One thing that takes a bit of getting used to for many expats is the time change from their homeland to Brno. Australia is currently 10 hours ahead. Japan is +8. England is one hour behind Central European Time, and New York is six back.
My family, which lives in Washington state on the West Coast of the United States, is nine hours behind. That means that the Sunday Skype call at 7 p.m. in Brno is at 10 a.m. there, the end of the day versus the beginning. Whoever said you don’t use math after school?
Unless you count jet lag, this time difference is not much of an inconvenience. However, it gets rough when important events happen and you want to watch them live. February, for example, has two annual all-nighters: The Super Bowl on Feb. 7 and the Academy Awards on Feb. 28. Both of them actually start the following day for those who want to watch in Brno.
I’ve stayed up all night many times in this city. World Series baseball games. Stanley Cup hockey games. Washington State college football games. Most of the time I am at home but sometimes we have a viewing party at someone’s apartment and sometimes we are able to find a bar.
Last spring, a group of us started at The Immigrant for the Kentucky Derby – the post time is always 6:25 p.m. in Kentucky on the first Saturday of May and 25 minutes after midnight on the day after the first Saturday of May in Brno – and we got to see American Pharoah take the first step to his eventual historic Triple Crown. Then we moved to Arena Sports Bar, waited for several hours, and finally watched the more-hype-than-substance Manny Pacquiao-Floyd Mayweather “Fight of the Century” with about 100 people.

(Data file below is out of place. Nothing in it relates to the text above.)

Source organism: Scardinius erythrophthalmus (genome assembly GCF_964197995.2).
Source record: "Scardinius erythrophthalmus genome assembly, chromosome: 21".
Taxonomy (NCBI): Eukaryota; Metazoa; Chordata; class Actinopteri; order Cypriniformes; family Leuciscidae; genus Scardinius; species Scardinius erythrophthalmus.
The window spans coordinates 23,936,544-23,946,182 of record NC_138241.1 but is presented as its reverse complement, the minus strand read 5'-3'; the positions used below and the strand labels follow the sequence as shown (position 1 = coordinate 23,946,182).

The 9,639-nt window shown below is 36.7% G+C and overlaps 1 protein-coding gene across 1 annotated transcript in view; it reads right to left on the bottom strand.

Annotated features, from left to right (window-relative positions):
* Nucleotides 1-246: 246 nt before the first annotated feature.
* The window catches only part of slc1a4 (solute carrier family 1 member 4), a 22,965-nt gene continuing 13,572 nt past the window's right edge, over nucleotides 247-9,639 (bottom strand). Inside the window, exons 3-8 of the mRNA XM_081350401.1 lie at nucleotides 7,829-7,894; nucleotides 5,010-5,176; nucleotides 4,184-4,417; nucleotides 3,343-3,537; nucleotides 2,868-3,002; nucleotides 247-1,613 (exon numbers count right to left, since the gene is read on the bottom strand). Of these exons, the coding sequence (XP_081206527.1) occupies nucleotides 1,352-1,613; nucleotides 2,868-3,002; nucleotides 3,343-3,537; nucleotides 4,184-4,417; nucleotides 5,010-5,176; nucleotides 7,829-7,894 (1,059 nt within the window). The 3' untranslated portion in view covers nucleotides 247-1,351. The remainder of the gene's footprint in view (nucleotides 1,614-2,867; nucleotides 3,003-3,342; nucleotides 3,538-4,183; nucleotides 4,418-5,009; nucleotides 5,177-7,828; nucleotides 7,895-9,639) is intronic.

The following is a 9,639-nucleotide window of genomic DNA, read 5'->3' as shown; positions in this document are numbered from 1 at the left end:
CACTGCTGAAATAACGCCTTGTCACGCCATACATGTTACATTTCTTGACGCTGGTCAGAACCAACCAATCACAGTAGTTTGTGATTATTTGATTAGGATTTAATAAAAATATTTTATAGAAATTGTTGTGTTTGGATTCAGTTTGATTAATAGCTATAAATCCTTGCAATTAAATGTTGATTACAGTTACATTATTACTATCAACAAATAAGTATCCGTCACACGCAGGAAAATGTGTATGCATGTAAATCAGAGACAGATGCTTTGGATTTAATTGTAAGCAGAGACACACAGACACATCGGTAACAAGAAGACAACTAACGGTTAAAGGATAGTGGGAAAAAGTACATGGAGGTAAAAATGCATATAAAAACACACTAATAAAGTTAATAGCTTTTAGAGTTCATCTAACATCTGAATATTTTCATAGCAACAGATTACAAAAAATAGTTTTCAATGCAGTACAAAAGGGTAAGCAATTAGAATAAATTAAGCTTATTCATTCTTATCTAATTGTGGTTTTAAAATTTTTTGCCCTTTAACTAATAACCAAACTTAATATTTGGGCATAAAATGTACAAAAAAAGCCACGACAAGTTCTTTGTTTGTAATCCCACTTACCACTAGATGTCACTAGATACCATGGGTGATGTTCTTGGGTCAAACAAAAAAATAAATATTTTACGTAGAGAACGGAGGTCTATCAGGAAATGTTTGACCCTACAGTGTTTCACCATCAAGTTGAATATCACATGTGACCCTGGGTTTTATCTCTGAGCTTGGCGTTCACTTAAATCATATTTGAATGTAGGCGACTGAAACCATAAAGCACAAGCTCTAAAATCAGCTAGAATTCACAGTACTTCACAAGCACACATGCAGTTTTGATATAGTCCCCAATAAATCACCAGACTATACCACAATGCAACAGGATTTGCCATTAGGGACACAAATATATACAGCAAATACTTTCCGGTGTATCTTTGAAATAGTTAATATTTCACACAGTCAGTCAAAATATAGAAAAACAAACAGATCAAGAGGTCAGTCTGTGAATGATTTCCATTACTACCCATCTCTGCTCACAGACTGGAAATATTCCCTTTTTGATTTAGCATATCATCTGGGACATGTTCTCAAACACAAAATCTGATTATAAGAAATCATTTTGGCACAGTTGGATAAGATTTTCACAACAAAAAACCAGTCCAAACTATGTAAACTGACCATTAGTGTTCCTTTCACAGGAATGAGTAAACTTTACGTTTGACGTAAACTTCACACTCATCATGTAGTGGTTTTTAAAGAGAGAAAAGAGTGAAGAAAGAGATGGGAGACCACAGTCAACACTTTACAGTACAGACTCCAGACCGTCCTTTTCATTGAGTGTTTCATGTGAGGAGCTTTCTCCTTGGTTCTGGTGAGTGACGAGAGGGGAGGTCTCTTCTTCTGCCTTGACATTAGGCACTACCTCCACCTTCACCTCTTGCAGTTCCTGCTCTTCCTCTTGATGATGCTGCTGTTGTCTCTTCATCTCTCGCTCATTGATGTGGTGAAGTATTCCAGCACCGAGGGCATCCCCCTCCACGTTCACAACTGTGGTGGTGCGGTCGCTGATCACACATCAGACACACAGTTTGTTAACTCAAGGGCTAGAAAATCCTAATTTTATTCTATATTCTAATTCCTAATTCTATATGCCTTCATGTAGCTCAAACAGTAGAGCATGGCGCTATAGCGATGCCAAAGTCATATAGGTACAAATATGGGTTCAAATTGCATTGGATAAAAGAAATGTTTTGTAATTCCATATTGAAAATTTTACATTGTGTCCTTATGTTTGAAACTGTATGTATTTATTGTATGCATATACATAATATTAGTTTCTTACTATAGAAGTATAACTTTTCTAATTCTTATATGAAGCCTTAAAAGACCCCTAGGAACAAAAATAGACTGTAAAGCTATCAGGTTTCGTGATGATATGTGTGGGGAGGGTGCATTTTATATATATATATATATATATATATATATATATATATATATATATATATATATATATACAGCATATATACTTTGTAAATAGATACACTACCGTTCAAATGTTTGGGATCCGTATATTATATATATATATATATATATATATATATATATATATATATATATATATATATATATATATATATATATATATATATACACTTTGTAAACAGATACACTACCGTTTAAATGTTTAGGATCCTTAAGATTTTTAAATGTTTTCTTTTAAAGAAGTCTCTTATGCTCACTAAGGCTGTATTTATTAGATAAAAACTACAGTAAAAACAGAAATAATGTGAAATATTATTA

The groggy, somewhat otherworldly feeling of watching television until dawn always reminds me of those times in college when I had to pull an all-nighter to finish an essay or cram for a test. It’s not easy to operate for the next couple days, but that is what coffee is for.
My favorite all-night viewing is American elections. I am a political junkie who starts every morning with the political drama of the front page of the New York Times. The election-night streams of data and statistics on CNN and BBC are like catnip. I still fondly remember watching the historic victory of President Barack Obama in November 2008. It would have been great to be in the US, but, somehow, it seemed even better to watch it unfold from the outside, from Europe. I was even up earlier this week to watch Obama’s final the State of the Union address.
Of course, Czechs know all about late-night viewing. Many have fond memories of waking before the birds to watch the Czech hockey team beat the Russians, 1-0, to win the gold medal in the 1998 Nagano Olympics. On the other side of the world, I, too, was following the Czech team. The final was during prime time on the American West Coast, but the earlier games were all-nighters.
My friends and I had to convince a University of Washington bar to stay open until 3 a.m. so we could watch the Jaromír Jágr-led team advance past America in the quarterfinals (4-1) and Canada in the semi-finals (2-1, shootout). (I won money from Americans and then from a Canadian colleague; too bad I didn’t know any Russians.)
Super Bowl 50: Sunday, Feb. 7.